Forgot Password

Sign In


  • Company Information

  • Billing Address

  • Are you primarily interested in advertising *

  • Do you want to recieve the HealthTimes Newsletter?

Immune cell find brings cancer cure closer

Cancer cell
Photo: Cancer Cell Illustration
Researchers have identified a protein that is vital for boosting the body's natural killers cells, which are the first line of defense against cancer.

An immune cell discovery by Melbourne researchers has brought scientists one step closer in their hunt for a cancer cure.

Melbourne scientists have identified a specific protein that can boost the body's so-called natural killer cells.

These cells are a type of white blood cell that were first identified for their ability to kill tumour cells without immunisation or activation.

The study's authors - based at the Walter and Eliza Hall Institute - investigated the potential for turning the focus of natural killer cells towards melanoma cells that had spread to the lungs.

The research team identified that a protein called MCL-1 was "absolutely essential" for keeping natural killer cells alive - and showed melanoma cells that had spread to the lungs were fatal in mice that were engineered to no longer produce MCL-1.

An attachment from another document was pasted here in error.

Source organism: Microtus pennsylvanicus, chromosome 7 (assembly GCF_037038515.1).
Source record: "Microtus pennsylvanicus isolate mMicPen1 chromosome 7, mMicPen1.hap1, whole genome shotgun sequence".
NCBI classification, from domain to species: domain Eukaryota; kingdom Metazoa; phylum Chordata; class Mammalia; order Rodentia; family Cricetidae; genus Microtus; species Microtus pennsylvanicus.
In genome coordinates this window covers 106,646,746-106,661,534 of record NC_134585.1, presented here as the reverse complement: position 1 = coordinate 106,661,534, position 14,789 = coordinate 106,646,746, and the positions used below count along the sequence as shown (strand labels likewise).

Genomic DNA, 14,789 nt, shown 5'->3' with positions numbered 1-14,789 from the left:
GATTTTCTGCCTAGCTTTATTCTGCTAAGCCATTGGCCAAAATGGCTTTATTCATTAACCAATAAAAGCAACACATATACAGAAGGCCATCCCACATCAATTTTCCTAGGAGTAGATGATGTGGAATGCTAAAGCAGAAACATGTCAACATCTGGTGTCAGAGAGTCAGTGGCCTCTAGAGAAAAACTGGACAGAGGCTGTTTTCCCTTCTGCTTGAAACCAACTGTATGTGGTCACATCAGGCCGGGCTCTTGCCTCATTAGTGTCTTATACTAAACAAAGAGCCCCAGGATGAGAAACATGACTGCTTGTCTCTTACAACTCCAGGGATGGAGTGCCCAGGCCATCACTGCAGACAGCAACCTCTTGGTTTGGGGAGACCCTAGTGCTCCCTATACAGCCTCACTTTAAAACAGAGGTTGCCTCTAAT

"Now that we know the critical importance of MCL-1 in the survival of natural killer cells, we are investigating how we might manipulate this protein, or other proteins in the pathway, to treat disease," said Dr Nick Huntington, co-author of the study published in Nature Communications.

The researchers showed that natural killer cells also played a role in death from septic shock - what happens as a complication of an infection where toxins can initiate a full-body inflammatory response - and in rejecting bone marrow transplants.

"Natural killer cells led the response that caused rejection of donor stem cells in bone marrow transplantations," Dr Huntington said.

"They also produced inflammatory signals that can result in toxic shock syndrome."

Dr Huntington said the discovery provided a solid lead to look for ways of boosting natural killer cells when they are needed in higher supply, or depleting them when they are causing illness.

Copyright AAP 2014


Thanks, you've subscribed!

Share this free subscription offer with your friends

Email to a Friend

  • Remaining Characters: 500